|Evett, Steven - Steve|
Submitted to: Vadose Zone Journal
Publication Type: Review Article
Publication Acceptance Date: 8/30/2006
Publication Date: 11/16/2005
Citation: Evett, S.R., Parkin, G.W. 2005. Advances in soil water content sensing: The continuing maturation of technology and theory. Vadose Zone Journal. 4:986-991. Interpretive Summary: As the introduction to a special issue of Vadose Zone Journal, this paper reviews the state of the art in soil water content determination. Many of the new sensors discussed respond to electromagnetic properties of the soil that vary with water content. The discussion centers on calibrations of the sensors and interferences that may prevent them from operating correctly. Chief among these is soil electrical conductivity, which increases with fertilization and sometimes with irrigation, and which can be a problem in areas having salty soils. The review explains how scientific research has clearly identified the problems with these sensors, leading to the opportunity to design a new generation of sensors that can operate correctly in problem soils that are important to production agriculture.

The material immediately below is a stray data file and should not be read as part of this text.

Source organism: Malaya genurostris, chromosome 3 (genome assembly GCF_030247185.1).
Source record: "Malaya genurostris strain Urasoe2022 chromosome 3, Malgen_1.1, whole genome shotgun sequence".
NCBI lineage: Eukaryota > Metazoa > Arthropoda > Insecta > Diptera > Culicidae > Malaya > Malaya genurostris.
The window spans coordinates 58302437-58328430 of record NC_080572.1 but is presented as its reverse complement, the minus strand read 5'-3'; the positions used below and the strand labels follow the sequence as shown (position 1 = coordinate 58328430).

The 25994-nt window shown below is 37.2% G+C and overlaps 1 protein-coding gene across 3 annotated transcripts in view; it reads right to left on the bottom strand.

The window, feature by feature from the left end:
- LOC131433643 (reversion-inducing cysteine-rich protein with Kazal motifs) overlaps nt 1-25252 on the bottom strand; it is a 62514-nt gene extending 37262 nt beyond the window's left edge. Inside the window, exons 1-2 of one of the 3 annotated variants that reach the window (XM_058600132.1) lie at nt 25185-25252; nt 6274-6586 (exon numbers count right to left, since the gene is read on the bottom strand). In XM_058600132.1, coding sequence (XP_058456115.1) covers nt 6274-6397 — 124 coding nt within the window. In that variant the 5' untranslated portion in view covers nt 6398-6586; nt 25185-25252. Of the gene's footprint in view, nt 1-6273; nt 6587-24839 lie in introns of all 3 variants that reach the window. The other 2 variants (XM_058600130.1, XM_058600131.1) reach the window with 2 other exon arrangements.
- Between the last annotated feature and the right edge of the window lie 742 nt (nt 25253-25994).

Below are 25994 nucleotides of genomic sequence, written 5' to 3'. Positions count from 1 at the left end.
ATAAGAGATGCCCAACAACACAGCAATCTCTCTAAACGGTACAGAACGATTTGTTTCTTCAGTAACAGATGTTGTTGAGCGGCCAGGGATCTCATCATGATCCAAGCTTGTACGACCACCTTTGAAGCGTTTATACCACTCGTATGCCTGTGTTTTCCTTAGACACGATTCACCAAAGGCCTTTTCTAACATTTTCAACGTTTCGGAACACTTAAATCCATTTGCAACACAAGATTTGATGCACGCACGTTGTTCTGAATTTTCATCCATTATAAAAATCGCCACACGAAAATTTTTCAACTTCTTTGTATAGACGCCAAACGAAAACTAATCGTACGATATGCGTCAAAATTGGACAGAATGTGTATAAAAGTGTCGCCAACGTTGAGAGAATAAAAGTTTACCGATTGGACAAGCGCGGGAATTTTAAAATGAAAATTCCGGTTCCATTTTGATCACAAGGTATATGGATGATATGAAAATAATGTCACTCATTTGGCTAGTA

Technical Abstract: Since the work of Topp et al. in 1980, establishing a theoretical and practical basis for soil water content determination by time domain reflectometry (TDR), and the work of Dean and Bell in 1987 on a resonant capacitance technique for soil water determination, there has been a plethora of related sensors and sensing systems introduced commercially. These sensors respond to electromagnetic (EM) properties of soil and may be termed jointly EM sensors. However, they differ widely in several important characteristics including susceptibility to interferences, precision, accuracy, and volume sensed. Most of the papers presented in this special issue of Vadose Zone Journal attempt to define the characteristics of EM soil water content sensors, calibrate them in various soils and in response to various interfering factors, and evaluate sensors in terms of their ability to respond to changes in the soil bulk dielectric permittivity. And, a few papers explore other soil properties that are relevant to water content or potential determination. The challenges to scientists are made clear. The next generation of soil water sensors must address interferences due to soil bulk electrical conductivity and interacting factors, and they must sense volumes large enough to encompass the representative elemental volume for soil water content in most soils. We thank the authors for responding to the call for papers. The resulting group of papers well advances the maturation of technology and theory of soil water content sensing.